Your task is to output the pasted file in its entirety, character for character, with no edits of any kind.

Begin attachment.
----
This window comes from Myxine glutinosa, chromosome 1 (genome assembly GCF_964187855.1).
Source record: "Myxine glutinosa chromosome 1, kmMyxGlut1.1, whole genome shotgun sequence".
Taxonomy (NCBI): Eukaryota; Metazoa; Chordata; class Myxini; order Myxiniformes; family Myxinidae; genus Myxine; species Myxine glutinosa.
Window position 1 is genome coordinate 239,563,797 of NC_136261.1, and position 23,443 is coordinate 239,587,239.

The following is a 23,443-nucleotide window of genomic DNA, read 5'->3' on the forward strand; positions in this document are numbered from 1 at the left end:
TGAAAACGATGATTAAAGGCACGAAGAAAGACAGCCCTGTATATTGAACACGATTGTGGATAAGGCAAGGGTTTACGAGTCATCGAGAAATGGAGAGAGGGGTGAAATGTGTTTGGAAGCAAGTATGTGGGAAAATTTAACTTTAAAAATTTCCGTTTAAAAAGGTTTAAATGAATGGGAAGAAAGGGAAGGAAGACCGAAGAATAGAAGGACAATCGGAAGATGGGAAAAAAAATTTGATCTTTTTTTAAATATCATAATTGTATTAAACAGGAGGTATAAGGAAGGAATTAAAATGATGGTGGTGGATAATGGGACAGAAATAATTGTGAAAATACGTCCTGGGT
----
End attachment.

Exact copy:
This window comes from Myxine glutinosa, chromosome 1 (genome assembly GCF_964187855.1).
Source record: "Myxine glutinosa chromosome 1, kmMyxGlut1.1, whole genome shotgun sequence".
Taxonomy (NCBI): Eukaryota; Metazoa; Chordata; class Myxini; order Myxiniformes; family Myxinidae; genus Myxine; species Myxine glutinosa.
Window position 1 is genome coordinate 239,563,797 of NC_136261.1, and position 23,443 is coordinate 239,587,239.

The following is a 23,443-nucleotide window of genomic DNA, read 5'->3' on the forward strand; positions in this document are numbered from 1 at the left end:
TGAAAACGATGATTAAAGGCACGAAGAAAGACAGCCCTGTATATTGAACACGATTGTGGATAAGGCAAGGGTTTACGAGTCATCGAGAAATGGAGAGAGGGGTGAAATGTGTTTGGAAGCAAGTATGTGGGAAAATTTAACTTTAAAAATTTCCGTTTAAAAAGGTTTAAATGAATGGGAAGAAAGGGAAGGAAGACCGAAGAATAGAAGGACAATCGGAAGATGGGAAAAAAAATTTGATCTTTTTTTAAATATCATAATTGTATTAAACAGGAGGTATAAGGAAGGAATTAAAATGATGGTGGTGGATAATGGGACAGAAATAATTGTGAAAATACGTCCTGGGT